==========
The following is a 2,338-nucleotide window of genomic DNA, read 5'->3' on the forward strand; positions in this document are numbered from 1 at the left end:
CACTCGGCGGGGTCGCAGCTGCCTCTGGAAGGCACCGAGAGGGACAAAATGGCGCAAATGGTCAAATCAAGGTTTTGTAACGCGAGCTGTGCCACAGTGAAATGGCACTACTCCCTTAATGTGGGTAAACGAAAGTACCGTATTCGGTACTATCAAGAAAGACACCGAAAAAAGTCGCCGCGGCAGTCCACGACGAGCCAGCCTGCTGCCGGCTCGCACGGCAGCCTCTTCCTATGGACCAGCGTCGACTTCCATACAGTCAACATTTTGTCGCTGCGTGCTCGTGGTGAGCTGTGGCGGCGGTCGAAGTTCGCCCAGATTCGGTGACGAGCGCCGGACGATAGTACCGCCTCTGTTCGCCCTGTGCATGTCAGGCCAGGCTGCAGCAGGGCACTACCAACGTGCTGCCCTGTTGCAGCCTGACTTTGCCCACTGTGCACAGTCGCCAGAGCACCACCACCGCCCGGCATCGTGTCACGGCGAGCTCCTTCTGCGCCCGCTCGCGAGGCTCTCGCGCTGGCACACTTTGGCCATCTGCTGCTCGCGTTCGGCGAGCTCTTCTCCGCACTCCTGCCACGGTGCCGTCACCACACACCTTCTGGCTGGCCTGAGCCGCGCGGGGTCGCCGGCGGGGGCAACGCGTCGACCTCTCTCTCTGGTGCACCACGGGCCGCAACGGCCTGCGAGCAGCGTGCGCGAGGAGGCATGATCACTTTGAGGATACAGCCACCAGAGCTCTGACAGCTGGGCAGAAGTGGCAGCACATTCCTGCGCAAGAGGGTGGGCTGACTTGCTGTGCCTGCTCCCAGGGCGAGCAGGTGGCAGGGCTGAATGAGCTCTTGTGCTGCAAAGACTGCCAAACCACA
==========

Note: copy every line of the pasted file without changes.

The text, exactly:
The following is a 2,338-nucleotide window of genomic DNA, read 5'->3' on the forward strand; positions in this document are numbered from 1 at the left end:
CACTCGGCGGGGTCGCAGCTGCCTCTGGAAGGCACCGAGAGGGACAAAATGGCGCAAATGGTCAAATCAAGGTTTTGTAACGCGAGCTGTGCCACAGTGAAATGGCACTACTCCCTTAATGTGGGTAAACGAAAGTACCGTATTCGGTACTATCAAGAAAGACACCGAAAAAAGTCGCCGCGGCAGTCCACGACGAGCCAGCCTGCTGCCGGCTCGCACGGCAGCCTCTTCCTATGGACCAGCGTCGACTTCCATACAGTCAACATTTTGTCGCTGCGTGCTCGTGGTGAGCTGTGGCGGCGGTCGAAGTTCGCCCAGATTCGGTGACGAGCGCCGGACGATAGTACCGCCTCTGTTCGCCCTGTGCATGTCAGGCCAGGCTGCAGCAGGGCACTACCAACGTGCTGCCCTGTTGCAGCCTGACTTTGCCCACTGTGCACAGTCGCCAGAGCACCACCACCGCCCGGCATCGTGTCACGGCGAGCTCCTTCTGCGCCCGCTCGCGAGGCTCTCGCGCTGGCACACTTTGGCCATCTGCTGCTCGCGTTCGGCGAGCTCTTCTCCGCACTCCTGCCACGGTGCCGTCACCACACACCTTCTGGCTGGCCTGAGCCGCGCGGGGTCGCCGGCGGGGGCAACGCGTCGACCTCTCTCTCTGGTGCACCACGGGCCGCAACGGCCTGCGAGCAGCGTGCGCGAGGAGGCATGATCACTTTGAGGATACAGCCACCAGAGCTCTGACAGCTGGGCAGAAGTGGCAGCACATTCCTGCGCAAGAGGGTGGGCTGACTTGCTGTGCCTGCTCCCAGGGCGAGCAGGTGGCAGGGCTGAATGAGCTCTTGTGCTGCAAAGACTGCCAAACCACA